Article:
Dogs trained to identify signs of PTSD through scent.

Are there limits to what dogs can achieve?

March 28th 2024.

Dogs trained to identify signs of PTSD through scent.
Let me introduce you to Ivy, a very special dog with a unique talent. Ivy has been trained to detect stress in human beings, specifically those who are at risk of experiencing post-traumatic stress disorder (PTSD) flashbacks. Along with another dog named Callie, she has been able to recognize the scent of trauma reactions in a recent pilot study. This breakthrough is significant as it can make PTSD assistance dogs more effective in helping those who suffer from this mental health condition.

For those who may not know, PTSD is a mental health condition that is triggered by a terrifying event, such as a car accident or a terrorist attack. It can affect a person who has experienced the event themselves or even those who have witnessed it. Some of the symptoms of PTSD include flashbacks, nightmares, severe anxiety, and uncontrollable thoughts about the event. However, detecting PTSD can be a challenge. This is where Ivy and Callie come in.

Dogs are known for their sensitive noses and their ability to detect various medical situations, such as seizures. However, only Ivy and Callie out of the 25 dogs that were tested were able to complete the rigorous training process. Laura Kiiroja, the first author of the study, explains that while PTSD service dogs are already trained to assist people during episodes of distress, they are currently trained to respond to behavioral and physical cues. This study showed that dogs can also detect these episodes through the scent of a person's breath.

Now, let's take a closer look at PTSD. It is a mental health condition that can be caused by very stressful, frightening, or distressing events. Any situation that a person finds traumatic can lead to PTSD. This could include serious road accidents, violent personal assaults, major health problems, or even childbirth experiences. It can occur immediately after the event or even years later. It is estimated that one in every three people who have experienced a traumatic event may develop PTSD, but it is not yet fully understood why some people are more susceptible than others.

According to the National Health Service (NHS), assistance dogs can help patients by alerting and interrupting episodes when their companions are struggling with their symptoms. If dogs can detect stress markers on a person's breath, they can potentially intervene at an earlier stage, making their assistance even more effective. Every human has a unique scent profile, influenced by factors such as genetics, age, and activities. There is evidence that dogs can detect volatile organic compounds (VOCs) related to human stress, but no studies have been done on whether they can specifically detect those associated with PTSD symptoms.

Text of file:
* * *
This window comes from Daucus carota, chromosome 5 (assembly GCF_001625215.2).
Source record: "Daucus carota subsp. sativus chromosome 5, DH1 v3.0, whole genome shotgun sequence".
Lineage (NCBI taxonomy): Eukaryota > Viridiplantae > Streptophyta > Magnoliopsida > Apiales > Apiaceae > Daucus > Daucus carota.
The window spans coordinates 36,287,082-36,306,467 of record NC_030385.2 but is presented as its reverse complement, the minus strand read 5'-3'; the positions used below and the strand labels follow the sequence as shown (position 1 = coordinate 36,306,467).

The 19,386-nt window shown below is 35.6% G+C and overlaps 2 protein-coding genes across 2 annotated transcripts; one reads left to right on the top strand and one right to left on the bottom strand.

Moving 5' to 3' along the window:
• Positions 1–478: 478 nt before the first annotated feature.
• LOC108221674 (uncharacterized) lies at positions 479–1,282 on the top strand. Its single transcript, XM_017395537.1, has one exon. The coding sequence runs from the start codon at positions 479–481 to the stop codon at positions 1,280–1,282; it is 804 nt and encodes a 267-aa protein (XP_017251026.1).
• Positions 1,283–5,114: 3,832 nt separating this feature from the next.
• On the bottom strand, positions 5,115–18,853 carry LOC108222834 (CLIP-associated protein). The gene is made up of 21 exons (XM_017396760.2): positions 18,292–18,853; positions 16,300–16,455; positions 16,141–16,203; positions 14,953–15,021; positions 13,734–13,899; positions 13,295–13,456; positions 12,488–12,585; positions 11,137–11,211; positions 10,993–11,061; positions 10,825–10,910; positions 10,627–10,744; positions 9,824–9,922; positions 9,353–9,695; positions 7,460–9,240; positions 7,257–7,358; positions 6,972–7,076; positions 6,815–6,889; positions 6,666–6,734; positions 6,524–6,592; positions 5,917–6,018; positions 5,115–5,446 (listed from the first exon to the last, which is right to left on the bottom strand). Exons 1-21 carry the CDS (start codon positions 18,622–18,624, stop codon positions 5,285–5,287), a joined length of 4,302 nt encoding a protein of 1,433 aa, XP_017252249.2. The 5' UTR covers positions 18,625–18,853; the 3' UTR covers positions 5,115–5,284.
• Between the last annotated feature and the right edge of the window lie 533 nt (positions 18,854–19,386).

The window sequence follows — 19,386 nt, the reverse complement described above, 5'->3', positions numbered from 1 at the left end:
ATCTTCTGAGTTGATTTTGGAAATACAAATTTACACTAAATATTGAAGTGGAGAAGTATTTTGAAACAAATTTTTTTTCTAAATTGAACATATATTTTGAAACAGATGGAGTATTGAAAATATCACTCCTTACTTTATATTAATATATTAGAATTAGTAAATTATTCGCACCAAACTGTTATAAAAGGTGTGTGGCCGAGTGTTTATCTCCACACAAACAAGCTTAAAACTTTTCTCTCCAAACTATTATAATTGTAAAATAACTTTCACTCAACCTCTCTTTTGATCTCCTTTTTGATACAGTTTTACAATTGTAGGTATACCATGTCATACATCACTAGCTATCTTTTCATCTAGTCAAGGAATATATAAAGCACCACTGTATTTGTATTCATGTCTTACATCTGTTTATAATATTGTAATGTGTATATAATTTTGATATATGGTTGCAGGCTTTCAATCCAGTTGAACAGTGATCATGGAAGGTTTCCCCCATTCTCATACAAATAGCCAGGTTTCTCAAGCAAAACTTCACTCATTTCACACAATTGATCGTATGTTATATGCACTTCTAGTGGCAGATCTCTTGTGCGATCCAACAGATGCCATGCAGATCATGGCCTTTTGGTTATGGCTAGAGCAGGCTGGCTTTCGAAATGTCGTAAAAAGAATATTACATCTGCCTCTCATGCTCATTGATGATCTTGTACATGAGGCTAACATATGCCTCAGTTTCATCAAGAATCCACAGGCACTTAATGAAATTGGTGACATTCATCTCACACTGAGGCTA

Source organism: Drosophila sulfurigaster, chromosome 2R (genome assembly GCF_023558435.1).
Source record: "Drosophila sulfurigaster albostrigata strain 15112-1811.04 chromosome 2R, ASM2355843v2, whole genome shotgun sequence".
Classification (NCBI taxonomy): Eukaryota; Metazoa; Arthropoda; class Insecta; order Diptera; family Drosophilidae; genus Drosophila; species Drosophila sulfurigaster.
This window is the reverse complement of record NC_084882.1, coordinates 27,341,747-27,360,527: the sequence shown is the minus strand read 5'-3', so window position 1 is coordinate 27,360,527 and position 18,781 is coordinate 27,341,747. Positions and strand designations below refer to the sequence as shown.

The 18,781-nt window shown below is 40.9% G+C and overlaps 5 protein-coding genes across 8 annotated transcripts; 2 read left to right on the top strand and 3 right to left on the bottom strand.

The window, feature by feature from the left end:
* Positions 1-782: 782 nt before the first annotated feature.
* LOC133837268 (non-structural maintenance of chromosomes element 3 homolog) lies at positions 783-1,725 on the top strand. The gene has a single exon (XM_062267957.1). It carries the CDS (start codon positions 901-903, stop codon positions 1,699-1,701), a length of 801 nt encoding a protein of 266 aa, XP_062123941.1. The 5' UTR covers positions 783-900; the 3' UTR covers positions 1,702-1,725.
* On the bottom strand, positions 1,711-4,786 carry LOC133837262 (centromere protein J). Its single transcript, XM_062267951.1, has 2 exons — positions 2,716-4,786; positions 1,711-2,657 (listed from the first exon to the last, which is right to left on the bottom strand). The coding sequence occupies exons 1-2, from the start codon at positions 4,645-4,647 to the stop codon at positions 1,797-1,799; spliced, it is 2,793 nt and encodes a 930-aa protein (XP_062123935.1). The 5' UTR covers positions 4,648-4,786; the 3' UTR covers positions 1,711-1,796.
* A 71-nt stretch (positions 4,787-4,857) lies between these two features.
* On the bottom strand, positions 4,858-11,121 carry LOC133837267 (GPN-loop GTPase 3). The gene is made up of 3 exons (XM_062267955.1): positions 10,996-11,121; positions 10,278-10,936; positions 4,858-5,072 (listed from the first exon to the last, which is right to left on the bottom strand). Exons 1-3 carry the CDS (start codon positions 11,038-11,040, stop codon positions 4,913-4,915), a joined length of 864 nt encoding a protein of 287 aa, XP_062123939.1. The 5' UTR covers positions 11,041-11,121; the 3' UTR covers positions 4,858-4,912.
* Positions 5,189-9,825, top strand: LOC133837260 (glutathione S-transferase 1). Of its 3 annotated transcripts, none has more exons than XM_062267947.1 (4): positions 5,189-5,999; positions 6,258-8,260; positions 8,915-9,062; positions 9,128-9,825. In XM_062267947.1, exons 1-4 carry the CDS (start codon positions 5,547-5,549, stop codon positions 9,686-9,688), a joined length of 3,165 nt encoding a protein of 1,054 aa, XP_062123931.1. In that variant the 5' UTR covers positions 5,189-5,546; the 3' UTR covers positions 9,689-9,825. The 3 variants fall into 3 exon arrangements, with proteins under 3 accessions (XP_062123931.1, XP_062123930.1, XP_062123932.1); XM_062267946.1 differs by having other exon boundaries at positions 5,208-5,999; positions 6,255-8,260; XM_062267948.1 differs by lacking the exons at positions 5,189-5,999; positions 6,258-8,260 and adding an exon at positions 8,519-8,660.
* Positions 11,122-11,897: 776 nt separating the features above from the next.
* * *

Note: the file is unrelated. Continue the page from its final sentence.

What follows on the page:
To conduct their research, Laura Kiiroja and her team recruited 26 people who had experienced trauma to donate their scents. These participants were also part of a larger study on trauma reactions. They were asked to wear different facemasks while recalling their traumatic experiences. One of the facemasks provided a calm breath sample, while the other, worn during the recall of the traumatic experience, provided a target breath sample. The participants also completed a questionnaire about their stress levels and emotions.

The research team then recruited 25 pet dogs to train in scent detection, but only Ivy and Callie were able to complete the study. According to Ms. Kiiroja, both dogs found this work inherently motivating and were always eager to get started. They were trained to recognize the target odor from pieces of the facemasks and were able to achieve 90% accuracy in discriminating between stressed and non-stressed samples. In a second experiment, Ivy achieved 74% accuracy, while Callie achieved 81%.

Although this is a proof-of-concept study, the team plans to conduct further research with larger sample sizes to validate their findings. They also hope to collect samples from a higher number of stressful events to confirm the dogs' ability to reliably detect stress VOCs in the breath of different individuals across various contexts.

In conclusion, Ivy and Callie's ability to detect stress on a person's breath could greatly benefit those with PTSD. This study has shown that dogs can be trained to recognize the scent of trauma reactions, making them even more effective as assistance dogs. With further research, this breakthrough could potentially improve the lives of many individuals living with this challenging mental health condition.

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